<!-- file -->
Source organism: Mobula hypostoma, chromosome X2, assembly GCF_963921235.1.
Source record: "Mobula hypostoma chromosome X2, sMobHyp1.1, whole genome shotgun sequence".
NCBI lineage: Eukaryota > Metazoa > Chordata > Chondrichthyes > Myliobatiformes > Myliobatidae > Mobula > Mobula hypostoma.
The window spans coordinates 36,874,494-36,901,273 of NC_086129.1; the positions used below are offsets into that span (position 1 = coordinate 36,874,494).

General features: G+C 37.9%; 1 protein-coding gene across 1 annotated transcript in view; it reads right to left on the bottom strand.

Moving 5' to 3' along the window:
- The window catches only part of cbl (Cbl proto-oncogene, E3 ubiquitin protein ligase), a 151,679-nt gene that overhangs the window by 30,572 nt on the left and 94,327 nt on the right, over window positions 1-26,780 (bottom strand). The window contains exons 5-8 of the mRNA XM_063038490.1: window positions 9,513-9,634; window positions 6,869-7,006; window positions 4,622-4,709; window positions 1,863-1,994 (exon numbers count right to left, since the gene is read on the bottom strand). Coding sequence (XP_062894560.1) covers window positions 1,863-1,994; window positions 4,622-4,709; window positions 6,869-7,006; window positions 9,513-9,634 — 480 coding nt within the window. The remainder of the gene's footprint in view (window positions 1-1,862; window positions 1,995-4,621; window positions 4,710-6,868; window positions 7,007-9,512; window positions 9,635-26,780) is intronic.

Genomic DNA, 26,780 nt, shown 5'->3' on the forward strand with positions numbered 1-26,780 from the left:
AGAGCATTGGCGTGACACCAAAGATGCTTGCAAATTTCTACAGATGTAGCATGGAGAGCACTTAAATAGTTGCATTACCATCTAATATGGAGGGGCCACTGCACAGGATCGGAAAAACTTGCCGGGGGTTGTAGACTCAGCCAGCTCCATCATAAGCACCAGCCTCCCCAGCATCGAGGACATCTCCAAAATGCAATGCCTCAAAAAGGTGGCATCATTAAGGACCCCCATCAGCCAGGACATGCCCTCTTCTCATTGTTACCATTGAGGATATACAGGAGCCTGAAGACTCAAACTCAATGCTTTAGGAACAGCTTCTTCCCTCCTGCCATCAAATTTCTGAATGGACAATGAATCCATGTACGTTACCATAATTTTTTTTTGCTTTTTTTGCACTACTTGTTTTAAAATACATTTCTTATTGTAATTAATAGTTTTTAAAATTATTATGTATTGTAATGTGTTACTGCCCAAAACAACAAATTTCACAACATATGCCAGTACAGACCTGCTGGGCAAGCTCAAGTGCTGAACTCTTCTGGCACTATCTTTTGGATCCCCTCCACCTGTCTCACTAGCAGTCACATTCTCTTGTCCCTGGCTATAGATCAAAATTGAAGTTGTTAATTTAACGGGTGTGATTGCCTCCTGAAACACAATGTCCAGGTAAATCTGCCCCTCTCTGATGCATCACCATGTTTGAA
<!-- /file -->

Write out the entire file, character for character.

Source organism: Mobula hypostoma, chromosome X2, assembly GCF_963921235.1.
Source record: "Mobula hypostoma chromosome X2, sMobHyp1.1, whole genome shotgun sequence".
NCBI lineage: Eukaryota > Metazoa > Chordata > Chondrichthyes > Myliobatiformes > Myliobatidae > Mobula > Mobula hypostoma.
The window spans coordinates 36,874,494-36,901,273 of NC_086129.1; the positions used below are offsets into that span (position 1 = coordinate 36,874,494).

General features: G+C 37.9%; 1 protein-coding gene across 1 annotated transcript in view; it reads right to left on the bottom strand.

Moving 5' to 3' along the window:
- The window catches only part of cbl (Cbl proto-oncogene, E3 ubiquitin protein ligase), a 151,679-nt gene that overhangs the window by 30,572 nt on the left and 94,327 nt on the right, over window positions 1-26,780 (bottom strand). The window contains exons 5-8 of the mRNA XM_063038490.1: window positions 9,513-9,634; window positions 6,869-7,006; window positions 4,622-4,709; window positions 1,863-1,994 (exon numbers count right to left, since the gene is read on the bottom strand). Coding sequence (XP_062894560.1) covers window positions 1,863-1,994; window positions 4,622-4,709; window positions 6,869-7,006; window positions 9,513-9,634 — 480 coding nt within the window. The remainder of the gene's footprint in view (window positions 1-1,862; window positions 1,995-4,621; window positions 4,710-6,868; window positions 7,007-9,512; window positions 9,635-26,780) is intronic.

Genomic DNA, 26,780 nt, shown 5'->3' on the forward strand with positions numbered 1-26,780 from the left:
AGAGCATTGGCGTGACACCAAAGATGCTTGCAAATTTCTACAGATGTAGCATGGAGAGCACTTAAATAGTTGCATTACCATCTAATATGGAGGGGCCACTGCACAGGATCGGAAAAACTTGCCGGGGGTTGTAGACTCAGCCAGCTCCATCATAAGCACCAGCCTCCCCAGCATCGAGGACATCTCCAAAATGCAATGCCTCAAAAAGGTGGCATCATTAAGGACCCCCATCAGCCAGGACATGCCCTCTTCTCATTGTTACCATTGAGGATATACAGGAGCCTGAAGACTCAAACTCAATGCTTTAGGAACAGCTTCTTCCCTCCTGCCATCAAATTTCTGAATGGACAATGAATCCATGTACGTTACCATAATTTTTTTTTGCTTTTTTTGCACTACTTGTTTTAAAATACATTTCTTATTGTAATTAATAGTTTTTAAAATTATTATGTATTGTAATGTGTTACTGCCCAAAACAACAAATTTCACAACATATGCCAGTACAGACCTGCTGGGCAAGCTCAAGTGCTGAACTCTTCTGGCACTATCTTTTGGATCCCCTCCACCTGTCTCACTAGCAGTCACATTCTCTTGTCCCTGGCTATAGATCAAAATTGAAGTTGTTAATTTAACGGGTGTGATTGCCTCCTGAAACACAATGTCCAGGTAAATCTGCCCCTCTCTGATGCATCACCATGTTTGAA